December 7, 2017 | 12:00PM -1:00PM EST
Transdiagnostic Understanding and Treatments for Youth: Conquering Negative Thinking and Behavior (Part 1)
This two-part webinar series will focus on the transdiagnostic understanding and treatments for youth and conquering negative thinking and behavior including the relevance of neural circuitry.
There is a complex inter-relationship between the “primary” anxiety disorders (social anxiety, Generalized Anxiety, Separation Anxiety), irritability, and Major Depression. Negative thinking is a transdiagnostic vulnerability that is represented across all of these mental health disorders. Habitual negative thinking is associated with anxiety and depression symptoms in longitudinal and cross-sectional studies.
The onset of these two internalizing conditions—depression and anxiety—typically occurs in adolescence, which strongly points to a developmental contribution. This makes evidence-based treatment a compelling priority in adolescents. Furthermore, depression or anxiety in adolescence substantially increases the risk for impairment in adulthood. These conditions may be two sides of the same coin.
During Part 1 of this pragmatic webinar, we discuss the multifaceted relationship between co-occurring disorders are discussed focusing on depression and anxiety. Various distorted thinking habits are explored using tailored, developmentally appropriate content for adolescents. Through case examples, we will cover specific strategies to encourage adolescents to recognize maladaptive thinking and ways to change their thoughts and behavior habits. Specific strategies will be demonstrated that include cognitive restructuring and multiple challenge questions, behavioral activation and mindfulness.
- Describe the immediate and long-term risks of anxiety and depression in adolescents.
- Explain the complex relationship in which anxiety or depression in adolescence increases risk of illness in adults.
- Demonstrate two strategies to assist youth in developing healthier, alternative thoughts and actions using a cognitive behavior approach.
Learning Level: Introductory to Advanced
This professional webinar is eligible for 1 CE/CE Hour.
Dr. Kenneth E. Towbin, M.D., is a Clinical Professor of Psychiatry and Behavioral Science at the George Washington University School of Medicine and is the Chief of Clinical Child and Adolescent Psychiatry in the Emotion and Development Branch in the Intramural Research Program at NIMH. Dr. Towbin has been with NIMH for 17 years. Dr. Towbin has extensive and diverse experience in child and adolescent psychiatry. He has authored on the diagnosis and treatment of a variety of psychiatric disorders of children and his work at NIMH now focuses on pediatric mood and anxiety disorders. He is a past member of the Editorial Board Member of the Journal of the American Academy of Child and Adolescent Psychiatry. He has also worked in an advisory capacity to the US Food and Drug Administration. Dr. Towbin is a Diplomat of the American Board of Psychiatry and Neurology, in both General Psychiatry and in Child and Adolescent Psychiatry.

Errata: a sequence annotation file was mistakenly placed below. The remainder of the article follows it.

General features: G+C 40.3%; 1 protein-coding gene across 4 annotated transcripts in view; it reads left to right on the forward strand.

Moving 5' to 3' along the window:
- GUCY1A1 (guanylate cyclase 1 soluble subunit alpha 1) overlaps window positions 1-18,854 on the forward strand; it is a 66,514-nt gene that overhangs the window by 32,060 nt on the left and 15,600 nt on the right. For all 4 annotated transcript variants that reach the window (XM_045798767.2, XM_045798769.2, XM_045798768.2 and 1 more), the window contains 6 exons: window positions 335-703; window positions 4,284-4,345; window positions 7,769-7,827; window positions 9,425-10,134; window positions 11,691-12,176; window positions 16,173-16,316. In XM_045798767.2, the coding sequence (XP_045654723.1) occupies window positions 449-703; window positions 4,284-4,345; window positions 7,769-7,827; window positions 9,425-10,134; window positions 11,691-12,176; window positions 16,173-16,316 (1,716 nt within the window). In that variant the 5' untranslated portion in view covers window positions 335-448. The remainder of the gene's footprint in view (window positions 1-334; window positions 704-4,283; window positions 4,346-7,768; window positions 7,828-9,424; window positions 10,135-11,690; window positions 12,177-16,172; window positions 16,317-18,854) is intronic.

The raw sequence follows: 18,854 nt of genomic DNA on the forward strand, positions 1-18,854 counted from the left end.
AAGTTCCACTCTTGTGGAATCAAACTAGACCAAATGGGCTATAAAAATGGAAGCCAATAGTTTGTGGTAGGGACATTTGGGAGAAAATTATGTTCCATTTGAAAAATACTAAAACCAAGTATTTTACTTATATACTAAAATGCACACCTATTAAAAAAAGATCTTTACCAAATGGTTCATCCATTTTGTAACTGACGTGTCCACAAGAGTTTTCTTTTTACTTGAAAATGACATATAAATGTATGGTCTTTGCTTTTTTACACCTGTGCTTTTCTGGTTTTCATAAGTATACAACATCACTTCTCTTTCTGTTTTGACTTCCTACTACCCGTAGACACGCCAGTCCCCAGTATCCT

Dr. Mary Karapetian Alvord, PhD, is a psychologist with more than 35 years of clinical experience and is director of Alvord, Baker & Associates. She specializes in treating children, adolescents, and adults using cognitive behavior therapies. A central focus is building resilience in children and teens with depression, anxiety disorders, ADHD and other emotional and behavioral regulation problems. She is adjunct associate professor of psychiatry and behavioral sciences at The George Washington University School of Medicine and Health Sciences. Fellow of both the American Psychological Association and of the Association for Behavioral and Cognitive Therapies, she is also a Clinical Fellow of the Anxiety and Depression Association of America. She is co-author of Conquer Negative Thinking for Teens, Resilience-Builder Program, and audio recordings, Relaxation and Self-Regulation Techniques for Children and Teens and Relaxation and Wellness Techniques (for adults).